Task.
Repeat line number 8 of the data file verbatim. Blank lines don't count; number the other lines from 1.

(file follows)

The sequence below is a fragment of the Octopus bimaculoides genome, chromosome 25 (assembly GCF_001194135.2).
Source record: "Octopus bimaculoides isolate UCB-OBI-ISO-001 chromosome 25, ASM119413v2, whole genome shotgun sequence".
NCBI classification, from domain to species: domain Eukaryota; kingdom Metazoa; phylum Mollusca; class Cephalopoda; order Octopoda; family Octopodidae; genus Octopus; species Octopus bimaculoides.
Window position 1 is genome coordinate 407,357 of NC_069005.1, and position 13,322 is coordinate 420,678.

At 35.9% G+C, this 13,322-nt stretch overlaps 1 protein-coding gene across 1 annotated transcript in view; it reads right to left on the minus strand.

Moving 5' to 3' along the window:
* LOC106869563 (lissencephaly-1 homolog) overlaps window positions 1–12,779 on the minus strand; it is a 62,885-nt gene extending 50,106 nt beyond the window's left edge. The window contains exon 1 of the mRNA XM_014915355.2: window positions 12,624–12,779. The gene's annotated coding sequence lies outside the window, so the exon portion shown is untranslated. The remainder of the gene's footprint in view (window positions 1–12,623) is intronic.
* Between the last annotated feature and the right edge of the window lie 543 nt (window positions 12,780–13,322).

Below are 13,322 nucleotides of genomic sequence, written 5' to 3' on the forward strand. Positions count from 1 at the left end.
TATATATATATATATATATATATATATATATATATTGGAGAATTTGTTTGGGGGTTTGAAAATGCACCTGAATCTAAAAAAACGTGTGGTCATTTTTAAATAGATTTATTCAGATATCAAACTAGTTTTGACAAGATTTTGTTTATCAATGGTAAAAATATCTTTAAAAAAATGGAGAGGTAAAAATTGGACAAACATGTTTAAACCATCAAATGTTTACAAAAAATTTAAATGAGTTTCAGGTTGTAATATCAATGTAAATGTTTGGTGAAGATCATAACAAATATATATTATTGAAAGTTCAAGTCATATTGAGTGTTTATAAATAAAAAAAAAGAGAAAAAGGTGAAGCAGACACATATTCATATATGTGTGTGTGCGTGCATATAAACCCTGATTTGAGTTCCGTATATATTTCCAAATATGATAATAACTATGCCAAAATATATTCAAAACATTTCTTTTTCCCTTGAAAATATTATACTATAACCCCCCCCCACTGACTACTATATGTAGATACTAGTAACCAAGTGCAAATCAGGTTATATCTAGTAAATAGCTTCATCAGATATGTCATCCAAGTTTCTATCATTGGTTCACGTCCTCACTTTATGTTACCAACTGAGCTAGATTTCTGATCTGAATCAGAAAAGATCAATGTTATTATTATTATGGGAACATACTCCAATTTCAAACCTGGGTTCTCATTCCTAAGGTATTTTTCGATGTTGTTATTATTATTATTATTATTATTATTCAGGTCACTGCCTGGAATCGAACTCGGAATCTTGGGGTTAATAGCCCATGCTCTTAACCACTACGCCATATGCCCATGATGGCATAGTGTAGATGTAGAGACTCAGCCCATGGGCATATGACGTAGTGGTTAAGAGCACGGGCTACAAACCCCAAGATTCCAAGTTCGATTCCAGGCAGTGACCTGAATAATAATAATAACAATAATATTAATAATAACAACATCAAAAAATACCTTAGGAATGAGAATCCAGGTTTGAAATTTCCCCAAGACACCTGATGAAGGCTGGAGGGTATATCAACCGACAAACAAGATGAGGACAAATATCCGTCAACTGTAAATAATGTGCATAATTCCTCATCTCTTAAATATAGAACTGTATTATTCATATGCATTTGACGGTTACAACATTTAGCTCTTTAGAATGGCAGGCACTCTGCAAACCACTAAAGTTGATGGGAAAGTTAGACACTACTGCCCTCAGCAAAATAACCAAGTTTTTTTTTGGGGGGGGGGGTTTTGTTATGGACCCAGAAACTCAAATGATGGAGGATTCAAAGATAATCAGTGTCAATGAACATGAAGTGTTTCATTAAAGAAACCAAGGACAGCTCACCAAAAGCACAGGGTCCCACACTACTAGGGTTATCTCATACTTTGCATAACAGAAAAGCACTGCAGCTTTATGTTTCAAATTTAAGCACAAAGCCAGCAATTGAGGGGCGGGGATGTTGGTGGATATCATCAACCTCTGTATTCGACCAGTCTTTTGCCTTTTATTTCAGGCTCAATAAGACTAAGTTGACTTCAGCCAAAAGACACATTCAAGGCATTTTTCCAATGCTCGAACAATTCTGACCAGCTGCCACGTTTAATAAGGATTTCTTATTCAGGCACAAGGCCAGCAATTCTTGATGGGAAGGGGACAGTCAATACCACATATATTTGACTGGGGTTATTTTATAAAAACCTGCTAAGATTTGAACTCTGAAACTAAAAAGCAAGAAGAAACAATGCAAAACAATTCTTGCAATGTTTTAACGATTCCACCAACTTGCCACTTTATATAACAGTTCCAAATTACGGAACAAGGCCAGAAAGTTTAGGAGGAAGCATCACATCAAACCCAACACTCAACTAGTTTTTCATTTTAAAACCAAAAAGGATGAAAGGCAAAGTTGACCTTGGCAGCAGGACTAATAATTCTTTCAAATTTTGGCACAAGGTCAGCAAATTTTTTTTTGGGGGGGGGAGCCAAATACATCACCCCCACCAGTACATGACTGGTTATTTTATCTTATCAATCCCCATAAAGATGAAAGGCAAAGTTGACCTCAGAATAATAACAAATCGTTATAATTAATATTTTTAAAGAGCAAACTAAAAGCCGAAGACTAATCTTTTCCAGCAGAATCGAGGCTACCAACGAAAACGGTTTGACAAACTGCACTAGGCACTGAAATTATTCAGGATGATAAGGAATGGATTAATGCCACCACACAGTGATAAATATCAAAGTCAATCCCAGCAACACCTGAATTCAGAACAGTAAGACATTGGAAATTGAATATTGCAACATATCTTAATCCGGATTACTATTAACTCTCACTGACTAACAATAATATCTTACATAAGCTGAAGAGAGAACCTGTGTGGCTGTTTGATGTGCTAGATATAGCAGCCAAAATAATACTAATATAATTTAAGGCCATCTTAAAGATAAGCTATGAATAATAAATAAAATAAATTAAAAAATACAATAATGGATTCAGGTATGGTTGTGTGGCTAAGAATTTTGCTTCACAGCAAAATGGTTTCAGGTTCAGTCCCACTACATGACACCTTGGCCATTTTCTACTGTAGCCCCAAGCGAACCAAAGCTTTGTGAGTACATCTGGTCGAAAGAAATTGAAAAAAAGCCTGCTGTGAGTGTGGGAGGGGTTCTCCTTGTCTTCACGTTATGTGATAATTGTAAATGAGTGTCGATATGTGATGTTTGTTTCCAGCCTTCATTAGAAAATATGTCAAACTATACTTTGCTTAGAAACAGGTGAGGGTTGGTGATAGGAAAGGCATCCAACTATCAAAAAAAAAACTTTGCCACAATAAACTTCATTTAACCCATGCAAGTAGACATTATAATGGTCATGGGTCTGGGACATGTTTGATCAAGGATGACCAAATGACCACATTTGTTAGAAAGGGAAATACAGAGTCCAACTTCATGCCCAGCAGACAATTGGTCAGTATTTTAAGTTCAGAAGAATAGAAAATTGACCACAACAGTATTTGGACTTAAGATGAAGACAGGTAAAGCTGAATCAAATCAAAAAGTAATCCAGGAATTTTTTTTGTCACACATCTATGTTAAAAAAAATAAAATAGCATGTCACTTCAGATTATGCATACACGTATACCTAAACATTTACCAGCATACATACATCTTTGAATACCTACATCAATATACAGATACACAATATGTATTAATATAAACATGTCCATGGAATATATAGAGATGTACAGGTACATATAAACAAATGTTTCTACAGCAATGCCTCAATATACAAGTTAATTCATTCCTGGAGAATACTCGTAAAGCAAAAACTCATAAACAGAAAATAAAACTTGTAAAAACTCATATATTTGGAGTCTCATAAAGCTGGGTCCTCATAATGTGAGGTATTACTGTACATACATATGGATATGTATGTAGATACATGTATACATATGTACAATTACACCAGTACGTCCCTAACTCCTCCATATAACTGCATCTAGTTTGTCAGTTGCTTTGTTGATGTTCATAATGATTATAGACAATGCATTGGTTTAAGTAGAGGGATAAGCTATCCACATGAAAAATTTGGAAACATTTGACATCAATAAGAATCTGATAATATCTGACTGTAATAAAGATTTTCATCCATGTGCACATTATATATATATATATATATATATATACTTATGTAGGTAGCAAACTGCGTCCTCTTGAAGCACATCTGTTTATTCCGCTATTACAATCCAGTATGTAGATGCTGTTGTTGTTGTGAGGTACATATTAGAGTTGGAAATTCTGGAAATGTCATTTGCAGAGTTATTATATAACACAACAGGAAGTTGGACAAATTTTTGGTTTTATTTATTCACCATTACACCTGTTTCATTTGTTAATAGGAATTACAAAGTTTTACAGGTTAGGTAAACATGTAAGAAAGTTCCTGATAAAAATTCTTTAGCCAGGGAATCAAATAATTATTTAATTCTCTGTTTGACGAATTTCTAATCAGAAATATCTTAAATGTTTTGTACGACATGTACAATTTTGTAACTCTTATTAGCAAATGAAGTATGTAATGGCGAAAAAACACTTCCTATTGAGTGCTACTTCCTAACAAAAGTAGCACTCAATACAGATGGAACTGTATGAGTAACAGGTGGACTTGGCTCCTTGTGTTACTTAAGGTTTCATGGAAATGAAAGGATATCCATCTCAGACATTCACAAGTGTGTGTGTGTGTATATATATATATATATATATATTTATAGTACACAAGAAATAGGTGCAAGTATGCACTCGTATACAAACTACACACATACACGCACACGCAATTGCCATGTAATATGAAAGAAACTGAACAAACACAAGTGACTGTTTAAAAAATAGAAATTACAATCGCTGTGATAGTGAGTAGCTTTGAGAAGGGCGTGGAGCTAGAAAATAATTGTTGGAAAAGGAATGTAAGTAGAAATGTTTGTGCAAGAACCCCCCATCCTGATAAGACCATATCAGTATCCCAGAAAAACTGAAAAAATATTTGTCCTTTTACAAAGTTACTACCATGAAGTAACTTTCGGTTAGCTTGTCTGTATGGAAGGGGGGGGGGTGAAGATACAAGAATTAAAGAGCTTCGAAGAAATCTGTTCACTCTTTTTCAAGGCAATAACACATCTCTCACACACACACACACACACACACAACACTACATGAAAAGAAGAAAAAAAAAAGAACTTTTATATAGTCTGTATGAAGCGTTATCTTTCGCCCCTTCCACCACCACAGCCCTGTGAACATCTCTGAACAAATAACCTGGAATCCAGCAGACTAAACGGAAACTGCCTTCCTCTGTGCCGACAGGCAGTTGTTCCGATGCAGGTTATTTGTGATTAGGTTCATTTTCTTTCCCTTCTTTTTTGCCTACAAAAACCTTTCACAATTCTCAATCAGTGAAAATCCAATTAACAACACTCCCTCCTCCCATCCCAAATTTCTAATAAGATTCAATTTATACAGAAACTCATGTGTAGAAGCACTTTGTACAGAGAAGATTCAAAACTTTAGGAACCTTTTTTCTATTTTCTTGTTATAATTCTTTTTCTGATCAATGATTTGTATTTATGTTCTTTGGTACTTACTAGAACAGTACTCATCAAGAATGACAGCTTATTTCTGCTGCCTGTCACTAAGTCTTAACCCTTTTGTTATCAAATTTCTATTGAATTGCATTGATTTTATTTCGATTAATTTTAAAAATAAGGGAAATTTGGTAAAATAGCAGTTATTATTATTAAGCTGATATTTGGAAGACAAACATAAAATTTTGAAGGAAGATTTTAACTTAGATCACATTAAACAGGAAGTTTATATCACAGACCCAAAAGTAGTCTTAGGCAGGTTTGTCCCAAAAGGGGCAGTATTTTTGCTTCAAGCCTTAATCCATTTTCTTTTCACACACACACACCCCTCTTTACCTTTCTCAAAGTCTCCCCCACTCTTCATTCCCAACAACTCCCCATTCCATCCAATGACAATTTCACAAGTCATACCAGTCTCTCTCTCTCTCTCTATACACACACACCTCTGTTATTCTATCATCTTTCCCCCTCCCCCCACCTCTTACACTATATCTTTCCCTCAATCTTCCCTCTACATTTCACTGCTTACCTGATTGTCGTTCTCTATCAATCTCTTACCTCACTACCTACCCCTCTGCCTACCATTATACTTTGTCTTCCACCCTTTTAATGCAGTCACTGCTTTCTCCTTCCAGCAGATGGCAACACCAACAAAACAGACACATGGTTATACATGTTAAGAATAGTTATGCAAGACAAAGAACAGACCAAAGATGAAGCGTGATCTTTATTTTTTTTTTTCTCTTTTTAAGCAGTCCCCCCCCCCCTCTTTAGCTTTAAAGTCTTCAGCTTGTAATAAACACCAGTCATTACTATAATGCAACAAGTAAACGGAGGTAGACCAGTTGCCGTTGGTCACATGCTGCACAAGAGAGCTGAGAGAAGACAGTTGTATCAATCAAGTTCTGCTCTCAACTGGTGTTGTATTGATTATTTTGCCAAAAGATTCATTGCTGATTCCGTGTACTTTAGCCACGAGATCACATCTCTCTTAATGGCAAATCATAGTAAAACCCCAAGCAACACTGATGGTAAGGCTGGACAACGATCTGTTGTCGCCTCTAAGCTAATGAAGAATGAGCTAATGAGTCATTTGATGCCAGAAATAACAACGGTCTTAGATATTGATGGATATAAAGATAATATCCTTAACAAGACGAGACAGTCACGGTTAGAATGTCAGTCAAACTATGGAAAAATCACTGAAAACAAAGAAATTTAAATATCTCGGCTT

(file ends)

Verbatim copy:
* Between the last annotated feature and the right edge of the window lie 543 nt (window positions 12,780–13,322).